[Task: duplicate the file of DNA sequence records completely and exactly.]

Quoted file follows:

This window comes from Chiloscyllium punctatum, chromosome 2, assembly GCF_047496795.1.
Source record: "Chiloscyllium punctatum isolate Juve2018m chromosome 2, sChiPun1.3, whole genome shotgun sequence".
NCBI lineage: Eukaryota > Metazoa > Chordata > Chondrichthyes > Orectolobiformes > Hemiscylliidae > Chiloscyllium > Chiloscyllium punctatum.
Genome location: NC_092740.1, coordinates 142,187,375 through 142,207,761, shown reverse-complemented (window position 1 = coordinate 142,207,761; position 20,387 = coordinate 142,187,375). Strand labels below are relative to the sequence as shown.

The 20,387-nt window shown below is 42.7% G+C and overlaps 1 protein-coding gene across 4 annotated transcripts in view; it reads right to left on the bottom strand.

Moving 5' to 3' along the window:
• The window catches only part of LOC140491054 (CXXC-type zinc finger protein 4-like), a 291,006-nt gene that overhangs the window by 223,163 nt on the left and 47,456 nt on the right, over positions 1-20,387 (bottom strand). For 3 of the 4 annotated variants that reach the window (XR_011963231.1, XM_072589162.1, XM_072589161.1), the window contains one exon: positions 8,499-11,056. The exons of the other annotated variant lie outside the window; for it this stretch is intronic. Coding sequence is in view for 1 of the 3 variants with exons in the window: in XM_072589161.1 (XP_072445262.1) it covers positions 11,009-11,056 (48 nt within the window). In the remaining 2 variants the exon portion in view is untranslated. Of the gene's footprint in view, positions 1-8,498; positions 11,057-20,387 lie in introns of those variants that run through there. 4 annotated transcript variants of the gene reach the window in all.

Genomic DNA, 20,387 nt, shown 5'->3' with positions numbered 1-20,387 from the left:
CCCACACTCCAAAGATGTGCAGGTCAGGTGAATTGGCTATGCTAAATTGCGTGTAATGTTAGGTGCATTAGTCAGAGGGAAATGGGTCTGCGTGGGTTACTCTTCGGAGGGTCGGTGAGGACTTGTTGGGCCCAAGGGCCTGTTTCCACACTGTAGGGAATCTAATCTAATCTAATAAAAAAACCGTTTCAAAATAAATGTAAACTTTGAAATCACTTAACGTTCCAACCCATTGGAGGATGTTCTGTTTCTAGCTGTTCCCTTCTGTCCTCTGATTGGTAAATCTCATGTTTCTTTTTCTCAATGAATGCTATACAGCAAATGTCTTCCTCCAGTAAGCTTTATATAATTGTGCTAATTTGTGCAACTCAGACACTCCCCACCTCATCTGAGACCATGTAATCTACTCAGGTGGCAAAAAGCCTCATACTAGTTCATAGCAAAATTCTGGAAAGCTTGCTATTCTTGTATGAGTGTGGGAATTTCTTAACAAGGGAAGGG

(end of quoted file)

This window comes from Chiloscyllium punctatum, chromosome 2, assembly GCF_047496795.1.
Source record: "Chiloscyllium punctatum isolate Juve2018m chromosome 2, sChiPun1.3, whole genome shotgun sequence".
NCBI lineage: Eukaryota > Metazoa > Chordata > Chondrichthyes > Orectolobiformes > Hemiscylliidae > Chiloscyllium > Chiloscyllium punctatum.
Genome location: NC_092740.1, coordinates 142,187,375 through 142,207,761, shown reverse-complemented (window position 1 = coordinate 142,207,761; position 20,387 = coordinate 142,187,375). Strand labels below are relative to the sequence as shown.

The 20,387-nt window shown below is 42.7% G+C and overlaps 1 protein-coding gene across 4 annotated transcripts in view; it reads right to left on the bottom strand.

Moving 5' to 3' along the window:
• The window catches only part of LOC140491054 (CXXC-type zinc finger protein 4-like), a 291,006-nt gene that overhangs the window by 223,163 nt on the left and 47,456 nt on the right, over positions 1-20,387 (bottom strand). For 3 of the 4 annotated variants that reach the window (XR_011963231.1, XM_072589162.1, XM_072589161.1), the window contains one exon: positions 8,499-11,056. The exons of the other annotated variant lie outside the window; for it this stretch is intronic. Coding sequence is in view for 1 of the 3 variants with exons in the window: in XM_072589161.1 (XP_072445262.1) it covers positions 11,009-11,056 (48 nt within the window). In the remaining 2 variants the exon portion in view is untranslated. Of the gene's footprint in view, positions 1-8,498; positions 11,057-20,387 lie in introns of those variants that run through there. 4 annotated transcript variants of the gene reach the window in all.

Genomic DNA, 20,387 nt, shown 5'->3' with positions numbered 1-20,387 from the left:
CCCACACTCCAAAGATGTGCAGGTCAGGTGAATTGGCTATGCTAAATTGCGTGTAATGTTAGGTGCATTAGTCAGAGGGAAATGGGTCTGCGTGGGTTACTCTTCGGAGGGTCGGTGAGGACTTGTTGGGCCCAAGGGCCTGTTTCCACACTGTAGGGAATCTAATCTAATCTAATAAAAAAACCGTTTCAAAATAAATGTAAACTTTGAAATCACTTAACGTTCCAACCCATTGGAGGATGTTCTGTTTCTAGCTGTTCCCTTCTGTCCTCTGATTGGTAAATCTCATGTTTCTTTTTCTCAATGAATGCTATACAGCAAATGTCTTCCTCCAGTAAGCTTTATATAATTGTGCTAATTTGTGCAACTCAGACACTCCCCACCTCATCTGAGACCATGTAATCTACTCAGGTGGCAAAAAGCCTCATACTAGTTCATAGCAAAATTCTGGAAAGCTTGCTATTCTTGTATGAGTGTGGGAATTTCTTAACAAGGGAAGGG